III. The Blank Page

I’ve written horror. I’ve written things meant to scare you. I know what makes you shake in your boots, what keeps you up at night, what makes you nervous to walk down that alley. I’ve seen through the darkness and shadows. I know the secrets. I know what you think will scare you, and what really scares you. Ghosts, goblins, spiders, sounds in the night, standing up in front of strangers to speak, rapists, serial killers, rogue spies, dragons, Gorgons, getting peanut butter stuck to the roof of your mouth, the thing chasing you through your dreams, marriage proposals, silence–all these things, and many others, may seem scary. But if you’re a writer, the most frightening, nerve-scraping, ego-eroding thing you’ve ever faced is the Blank Page.

Picture it a moment: empty, white, pulsing with the electronic blood of your laptop or daring you to touch pencil to paper. It mocks you. It laughs. It winks and beckons and makes promises you know, you absolutely one-hundred-percent believe can be fulfilled, and then, like the abyss, it returns your stare, never blinking, until your eyes bleed.

Some days, you stare back at that blank screen and grin. Some days, you slice into that page with quickly arranged letters and words and phrases and sentences, until paragraphs, chapters and entire books have poured out through your fingertips. You are allowed good days. That’s what keeps you coming back.

But some days…some days, there’s nothing. Some days, the synapses in your brain fail to fire, those magical fingertips malfunction, and every word you can possibly imagine is perfect–beautiful and wondrous–but will in no way ever fit with any other word you can conjure. Your poetic license has expired. You’re humbled, beaten, devastated, and left to suffer agonies and miseries unimagined in the deepest depths of hell. You’re a writer without words.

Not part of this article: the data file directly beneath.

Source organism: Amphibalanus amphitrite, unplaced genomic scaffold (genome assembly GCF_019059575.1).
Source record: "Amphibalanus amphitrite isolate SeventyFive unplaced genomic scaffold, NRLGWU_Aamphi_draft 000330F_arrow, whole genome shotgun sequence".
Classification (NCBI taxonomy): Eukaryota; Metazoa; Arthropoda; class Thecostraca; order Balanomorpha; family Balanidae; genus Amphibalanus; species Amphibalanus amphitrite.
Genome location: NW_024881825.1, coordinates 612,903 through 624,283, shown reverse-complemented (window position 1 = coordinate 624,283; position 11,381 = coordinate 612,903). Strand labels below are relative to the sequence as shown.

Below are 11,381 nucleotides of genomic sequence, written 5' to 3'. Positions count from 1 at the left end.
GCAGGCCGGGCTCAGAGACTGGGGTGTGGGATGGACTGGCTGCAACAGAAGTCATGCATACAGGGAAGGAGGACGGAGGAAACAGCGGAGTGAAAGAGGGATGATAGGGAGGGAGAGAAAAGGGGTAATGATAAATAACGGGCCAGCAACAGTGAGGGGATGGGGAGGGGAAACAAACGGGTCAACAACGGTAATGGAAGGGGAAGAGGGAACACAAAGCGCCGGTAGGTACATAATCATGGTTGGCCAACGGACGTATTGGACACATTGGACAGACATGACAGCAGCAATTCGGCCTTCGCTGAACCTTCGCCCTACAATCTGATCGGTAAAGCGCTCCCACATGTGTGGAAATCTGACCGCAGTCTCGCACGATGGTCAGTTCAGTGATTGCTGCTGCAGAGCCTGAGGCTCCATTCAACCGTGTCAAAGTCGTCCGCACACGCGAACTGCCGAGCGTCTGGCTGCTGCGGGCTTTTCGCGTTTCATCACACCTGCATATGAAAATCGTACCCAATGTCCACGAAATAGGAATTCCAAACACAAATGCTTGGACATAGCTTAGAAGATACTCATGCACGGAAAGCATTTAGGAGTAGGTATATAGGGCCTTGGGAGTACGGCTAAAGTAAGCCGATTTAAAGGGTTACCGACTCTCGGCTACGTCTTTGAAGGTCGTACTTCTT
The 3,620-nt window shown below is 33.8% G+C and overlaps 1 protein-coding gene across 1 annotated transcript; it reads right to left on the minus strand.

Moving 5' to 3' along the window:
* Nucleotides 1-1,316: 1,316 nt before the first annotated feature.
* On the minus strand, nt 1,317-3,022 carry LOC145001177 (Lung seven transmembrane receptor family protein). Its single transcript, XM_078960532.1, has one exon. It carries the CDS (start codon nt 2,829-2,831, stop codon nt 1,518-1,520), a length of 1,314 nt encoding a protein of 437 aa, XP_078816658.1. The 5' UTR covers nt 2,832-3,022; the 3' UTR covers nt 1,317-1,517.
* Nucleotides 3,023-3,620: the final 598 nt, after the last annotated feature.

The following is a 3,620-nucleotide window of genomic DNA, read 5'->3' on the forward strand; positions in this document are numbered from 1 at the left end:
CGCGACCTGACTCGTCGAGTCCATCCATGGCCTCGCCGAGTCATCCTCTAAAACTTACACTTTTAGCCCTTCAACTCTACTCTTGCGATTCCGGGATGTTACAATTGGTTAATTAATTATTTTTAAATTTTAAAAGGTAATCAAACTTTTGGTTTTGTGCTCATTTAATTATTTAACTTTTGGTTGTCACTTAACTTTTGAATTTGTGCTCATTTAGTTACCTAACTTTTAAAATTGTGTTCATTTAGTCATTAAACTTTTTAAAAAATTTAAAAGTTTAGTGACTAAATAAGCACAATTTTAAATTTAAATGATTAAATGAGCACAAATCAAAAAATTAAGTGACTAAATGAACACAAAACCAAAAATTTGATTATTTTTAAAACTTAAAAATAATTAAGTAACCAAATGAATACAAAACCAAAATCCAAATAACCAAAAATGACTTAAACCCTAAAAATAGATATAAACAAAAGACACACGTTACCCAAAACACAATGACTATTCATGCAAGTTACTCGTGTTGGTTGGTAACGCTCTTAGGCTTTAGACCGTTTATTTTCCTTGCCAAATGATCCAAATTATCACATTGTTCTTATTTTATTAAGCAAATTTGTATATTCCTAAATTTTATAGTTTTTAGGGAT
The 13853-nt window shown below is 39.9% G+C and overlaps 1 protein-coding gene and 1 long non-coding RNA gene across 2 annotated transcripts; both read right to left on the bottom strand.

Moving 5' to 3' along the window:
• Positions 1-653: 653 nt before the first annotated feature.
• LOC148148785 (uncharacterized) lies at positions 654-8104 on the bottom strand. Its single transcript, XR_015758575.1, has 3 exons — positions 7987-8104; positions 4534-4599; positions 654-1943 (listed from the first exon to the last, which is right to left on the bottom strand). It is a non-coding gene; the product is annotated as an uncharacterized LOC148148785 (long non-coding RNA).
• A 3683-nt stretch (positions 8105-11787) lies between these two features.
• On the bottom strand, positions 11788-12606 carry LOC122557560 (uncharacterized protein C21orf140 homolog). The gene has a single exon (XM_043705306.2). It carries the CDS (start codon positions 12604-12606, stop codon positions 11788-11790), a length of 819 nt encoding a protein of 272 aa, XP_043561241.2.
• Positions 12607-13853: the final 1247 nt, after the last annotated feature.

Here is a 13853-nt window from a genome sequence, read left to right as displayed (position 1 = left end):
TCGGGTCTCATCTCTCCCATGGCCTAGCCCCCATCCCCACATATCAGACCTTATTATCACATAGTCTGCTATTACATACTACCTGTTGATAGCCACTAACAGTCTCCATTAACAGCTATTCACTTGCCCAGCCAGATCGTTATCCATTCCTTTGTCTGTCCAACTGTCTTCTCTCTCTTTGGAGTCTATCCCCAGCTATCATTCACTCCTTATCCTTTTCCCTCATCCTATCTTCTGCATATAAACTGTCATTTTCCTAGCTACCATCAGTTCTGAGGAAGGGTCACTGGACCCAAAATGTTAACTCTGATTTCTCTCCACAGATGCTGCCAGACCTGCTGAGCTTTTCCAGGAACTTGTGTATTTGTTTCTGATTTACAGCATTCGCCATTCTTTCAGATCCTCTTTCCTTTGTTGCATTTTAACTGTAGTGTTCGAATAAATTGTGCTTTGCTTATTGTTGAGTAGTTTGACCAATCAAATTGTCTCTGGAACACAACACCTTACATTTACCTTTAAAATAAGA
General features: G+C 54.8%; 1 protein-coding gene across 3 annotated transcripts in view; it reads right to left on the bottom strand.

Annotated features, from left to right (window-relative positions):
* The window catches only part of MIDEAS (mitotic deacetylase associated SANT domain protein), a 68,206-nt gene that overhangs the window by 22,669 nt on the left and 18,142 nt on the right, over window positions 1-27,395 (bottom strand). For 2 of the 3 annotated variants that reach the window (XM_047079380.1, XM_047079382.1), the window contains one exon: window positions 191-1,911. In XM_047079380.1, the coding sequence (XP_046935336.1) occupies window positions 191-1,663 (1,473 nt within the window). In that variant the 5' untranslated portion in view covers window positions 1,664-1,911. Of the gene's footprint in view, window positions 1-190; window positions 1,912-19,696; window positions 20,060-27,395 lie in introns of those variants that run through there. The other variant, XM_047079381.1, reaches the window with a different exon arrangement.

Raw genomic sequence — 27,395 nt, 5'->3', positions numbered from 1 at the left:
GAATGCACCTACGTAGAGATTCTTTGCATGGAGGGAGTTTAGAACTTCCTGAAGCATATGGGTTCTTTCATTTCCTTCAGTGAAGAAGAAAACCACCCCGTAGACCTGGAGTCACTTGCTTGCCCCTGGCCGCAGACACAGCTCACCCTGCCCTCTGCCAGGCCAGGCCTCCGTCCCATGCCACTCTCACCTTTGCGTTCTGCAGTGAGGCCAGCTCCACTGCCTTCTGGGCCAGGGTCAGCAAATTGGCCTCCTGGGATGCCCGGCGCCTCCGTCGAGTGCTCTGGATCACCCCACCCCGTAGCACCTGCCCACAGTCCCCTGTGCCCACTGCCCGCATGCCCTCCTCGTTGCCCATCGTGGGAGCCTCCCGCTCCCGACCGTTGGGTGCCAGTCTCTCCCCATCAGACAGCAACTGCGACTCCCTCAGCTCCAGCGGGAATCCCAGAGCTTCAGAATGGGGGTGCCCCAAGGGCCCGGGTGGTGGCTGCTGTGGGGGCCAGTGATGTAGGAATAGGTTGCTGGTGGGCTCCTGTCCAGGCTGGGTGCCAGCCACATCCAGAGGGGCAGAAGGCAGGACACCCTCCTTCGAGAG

I hate to tell you this, but tough shit. You’re a writer. Why do you need to have this adversarial relationship with the Blank Page? You bleed on this page. You suffer with it, not because of it. Your triumphs are not triumphs over the Blank Page. You’re in this together. In case you didn’t realize this, the page remains blank, nothing more than unrealized potential, until you come along with your alchemical ways and make it into something else, something better, something more powerful, awe-inspiring, poignant, and real. If you allow yourself to think the Blank Page has any power over you, any animosity toward you, any ability to prevent you from creating, you may be a great many things, but you are not a writer.

I’m not going to say it’s always easy. Sometimes, you have to step away. Play your violin, sing a sad song, run on the treadmill until your calves burn. Sometimes, you’re sick, and incapable of creation. Sometimes, ideas will compete in your head, or something external will overwhelm all other thoughts, leaving you confused and uncertain. That’s okay. There are times when being a writer isn’t the number one top priority. But when the time comes to again sit in front of that Blank Screen, when you face the words you haven’t yet written, don’t for a moment think that there’s something working against you. The Blank Page is your friend. Your lover. Your future. More than anything, it wants you to change the face of it. It wants you to explore its potential. The Blank Page selflessly martyrs itself so you can transform it into something more than Blank.

Be the first to comment

Leave a Reply